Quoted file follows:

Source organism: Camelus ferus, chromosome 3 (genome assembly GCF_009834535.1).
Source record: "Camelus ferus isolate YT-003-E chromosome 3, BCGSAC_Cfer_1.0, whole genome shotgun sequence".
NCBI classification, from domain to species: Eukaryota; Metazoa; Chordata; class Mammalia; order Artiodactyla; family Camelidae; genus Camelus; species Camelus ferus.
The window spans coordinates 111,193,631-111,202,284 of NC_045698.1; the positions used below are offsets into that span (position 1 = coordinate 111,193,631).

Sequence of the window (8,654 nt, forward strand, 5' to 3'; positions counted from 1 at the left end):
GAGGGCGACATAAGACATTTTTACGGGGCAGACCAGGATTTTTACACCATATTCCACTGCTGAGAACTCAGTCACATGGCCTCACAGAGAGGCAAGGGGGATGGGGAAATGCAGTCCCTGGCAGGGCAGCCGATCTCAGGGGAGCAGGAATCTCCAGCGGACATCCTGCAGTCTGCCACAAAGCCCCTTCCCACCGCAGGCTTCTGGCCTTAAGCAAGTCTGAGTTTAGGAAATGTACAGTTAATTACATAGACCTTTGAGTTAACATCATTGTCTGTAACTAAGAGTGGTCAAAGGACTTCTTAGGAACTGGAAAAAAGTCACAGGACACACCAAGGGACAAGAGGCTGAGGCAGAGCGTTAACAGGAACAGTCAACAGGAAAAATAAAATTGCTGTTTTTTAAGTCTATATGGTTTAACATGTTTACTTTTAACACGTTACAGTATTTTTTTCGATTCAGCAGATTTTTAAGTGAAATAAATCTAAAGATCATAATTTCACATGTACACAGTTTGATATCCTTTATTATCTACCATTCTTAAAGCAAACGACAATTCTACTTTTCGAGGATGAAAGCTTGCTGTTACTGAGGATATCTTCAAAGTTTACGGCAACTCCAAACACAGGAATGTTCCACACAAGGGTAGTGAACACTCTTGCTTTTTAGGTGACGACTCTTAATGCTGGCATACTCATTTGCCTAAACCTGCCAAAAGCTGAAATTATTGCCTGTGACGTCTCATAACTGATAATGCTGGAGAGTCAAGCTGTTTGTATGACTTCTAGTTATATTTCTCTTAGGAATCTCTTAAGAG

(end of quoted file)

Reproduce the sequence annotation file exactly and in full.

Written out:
Source organism: Camelus ferus, chromosome 3 (genome assembly GCF_009834535.1).
Source record: "Camelus ferus isolate YT-003-E chromosome 3, BCGSAC_Cfer_1.0, whole genome shotgun sequence".
NCBI classification, from domain to species: Eukaryota; Metazoa; Chordata; class Mammalia; order Artiodactyla; family Camelidae; genus Camelus; species Camelus ferus.
The window spans coordinates 111,193,631-111,202,284 of NC_045698.1; the positions used below are offsets into that span (position 1 = coordinate 111,193,631).

Sequence of the window (8,654 nt, forward strand, 5' to 3'; positions counted from 1 at the left end):
GAGGGCGACATAAGACATTTTTACGGGGCAGACCAGGATTTTTACACCATATTCCACTGCTGAGAACTCAGTCACATGGCCTCACAGAGAGGCAAGGGGGATGGGGAAATGCAGTCCCTGGCAGGGCAGCCGATCTCAGGGGAGCAGGAATCTCCAGCGGACATCCTGCAGTCTGCCACAAAGCCCCTTCCCACCGCAGGCTTCTGGCCTTAAGCAAGTCTGAGTTTAGGAAATGTACAGTTAATTACATAGACCTTTGAGTTAACATCATTGTCTGTAACTAAGAGTGGTCAAAGGACTTCTTAGGAACTGGAAAAAAGTCACAGGACACACCAAGGGACAAGAGGCTGAGGCAGAGCGTTAACAGGAACAGTCAACAGGAAAAATAAAATTGCTGTTTTTTAAGTCTATATGGTTTAACATGTTTACTTTTAACACGTTACAGTATTTTTTTCGATTCAGCAGATTTTTAAGTGAAATAAATCTAAAGATCATAATTTCACATGTACACAGTTTGATATCCTTTATTATCTACCATTCTTAAAGCAAACGACAATTCTACTTTTCGAGGATGAAAGCTTGCTGTTACTGAGGATATCTTCAAAGTTTACGGCAACTCCAAACACAGGAATGTTCCACACAAGGGTAGTGAACACTCTTGCTTTTTAGGTGACGACTCTTAATGCTGGCATACTCATTTGCCTAAACCTGCCAAAAGCTGAAATTATTGCCTGTGACGTCTCATAACTGATAATGCTGGAGAGTCAAGCTGTTTGTATGACTTCTAGTTATATTTCTCTTAGGAATCTCTTAAGAG